Tuesday, June 22, 2010

Wonderful Wash

Last night I spent roughly an hour doing something I wouldn't have expected to do in a sixth-floor apartment with no balcony: I was hanging laundry.

Of course, when we use the laundry room in the basement of our building I'd sometimes pull out the delicates and hang them to dry, but I was hanging up everything.

As of several weeks ago, we have clothes lines running the length of our small hallway, and another line running through our bedroom. And as of about 9:50pm yesterday, all the lines, and our drying rack, were full of damp clothes. Strategically placed fans helped dry the laundry all night.

Why am I suddenly not using the dryers in the basement?

Because we're not using the washers in the basement.

So how are the clothes getting washed?

With this:

Photo from here, and certainly not from our abode.

While I was hanging the laundry, my husband was in the kitchen, cranking away at our new washer - the Wonder Wash.

We now use less water, less detergent, hardly any electricity (save for the fans, but it's summer and we don't have air conditioning so those bad boys would be working full time, anyway) and considerably less time doing laundry than we used to.

I should probably back up, because I'm aware enough to realize that this - thing - looks bizarre.

Since spring of 2007, we've lived in an apartment building which sports a fairly nice, generally quite clean laundry room in the basement. The laundry room has 9 washers and 8 dryers. The apartment building has approximately 90 units, most of which house 2 or more people - and many of which house 2 or more adults plus several children.

This means our laundry room is in demand.

To make matters worse, when the hubs and I were both taking (or in his case, teaching) courses in the evenings, the only time we'd really be able to do laundry would be on weekends. When roughly 40 other people needed to do laundry. And we'd have at least 5 loads to do.

Laundry time in our basement was a breathless relay that involved running in to the room, claiming as many open washers as possible, cramming laundry in as fast as one can go, spending two dollars a load to wash and dry, setting a timer, heading back up to the apartment (because the alternative is to sit on a plastic chair in a windowless room while people come in and glare at you for doing laundry), leaping up when the timer goes off, running back down to the basement, usually having to move the dry stuff that someone just left in the dryer for three hours - often having the worst timing possible, whereby the person whose socks you just carried across the room walks in and looks pissed - shoving everything in the dryers, spending more money, setting another timer, etc.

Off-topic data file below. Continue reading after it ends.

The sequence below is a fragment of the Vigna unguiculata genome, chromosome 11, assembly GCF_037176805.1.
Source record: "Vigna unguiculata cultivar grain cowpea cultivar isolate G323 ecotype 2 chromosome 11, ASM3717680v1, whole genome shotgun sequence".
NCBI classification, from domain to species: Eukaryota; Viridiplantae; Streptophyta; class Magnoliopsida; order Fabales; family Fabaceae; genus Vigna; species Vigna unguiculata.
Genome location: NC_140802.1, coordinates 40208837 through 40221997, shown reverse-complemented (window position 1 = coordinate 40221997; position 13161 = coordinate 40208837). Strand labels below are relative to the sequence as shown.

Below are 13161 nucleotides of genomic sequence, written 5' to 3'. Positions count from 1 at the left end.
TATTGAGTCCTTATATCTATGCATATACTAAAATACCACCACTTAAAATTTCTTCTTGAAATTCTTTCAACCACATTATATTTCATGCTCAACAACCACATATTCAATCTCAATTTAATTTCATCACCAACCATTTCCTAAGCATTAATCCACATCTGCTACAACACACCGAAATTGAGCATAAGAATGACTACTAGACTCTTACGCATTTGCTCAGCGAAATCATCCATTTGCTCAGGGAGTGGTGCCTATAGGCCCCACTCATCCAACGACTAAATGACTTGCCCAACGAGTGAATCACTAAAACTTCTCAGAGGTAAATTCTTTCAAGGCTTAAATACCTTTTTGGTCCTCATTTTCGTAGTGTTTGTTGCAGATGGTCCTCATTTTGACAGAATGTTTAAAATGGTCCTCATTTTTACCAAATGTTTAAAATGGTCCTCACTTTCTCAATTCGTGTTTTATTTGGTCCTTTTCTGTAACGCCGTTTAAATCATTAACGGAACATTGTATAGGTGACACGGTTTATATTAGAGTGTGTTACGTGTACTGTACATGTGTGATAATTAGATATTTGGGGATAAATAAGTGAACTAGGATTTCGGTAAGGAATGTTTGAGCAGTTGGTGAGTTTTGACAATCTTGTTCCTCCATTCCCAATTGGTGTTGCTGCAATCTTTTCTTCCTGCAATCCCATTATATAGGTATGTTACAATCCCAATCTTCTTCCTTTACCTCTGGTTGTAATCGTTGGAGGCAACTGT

The moment when the laundry was dry was even more stressful, because that's when folks decide it's OK for some reason to PAW THROUGH YOUR UNDERWEAR when you're folding.

Don't worry, that only happened once (seriously! This woman walked in, saw me standing at the folding table with my clothes piled before me, and just started... picking up my underpants. Uh... hello? I'm right here. Yes, those are mine. I agree that they're cute. Thank you for putting them down. Yiiiicccchhh).

After that incident, the routine would be to cram all the clean and dry laundry back into baskets (thus wrinkling everything) and haul it all upstairs, where we would then fold our two weeks' worth of clothes while watching some reruns or something.

And then about two weeks later we'd do it all over again.

There was an alternative, but that was getting tiring, too: our families all felt sorry for us, and so even a Sunday afternoon visit with my grandparents-in-law would be initiated with a "bring your laundry!" My parents, his parents, and my brother all have their own washers, as well. So we'd visit family and do our laundry.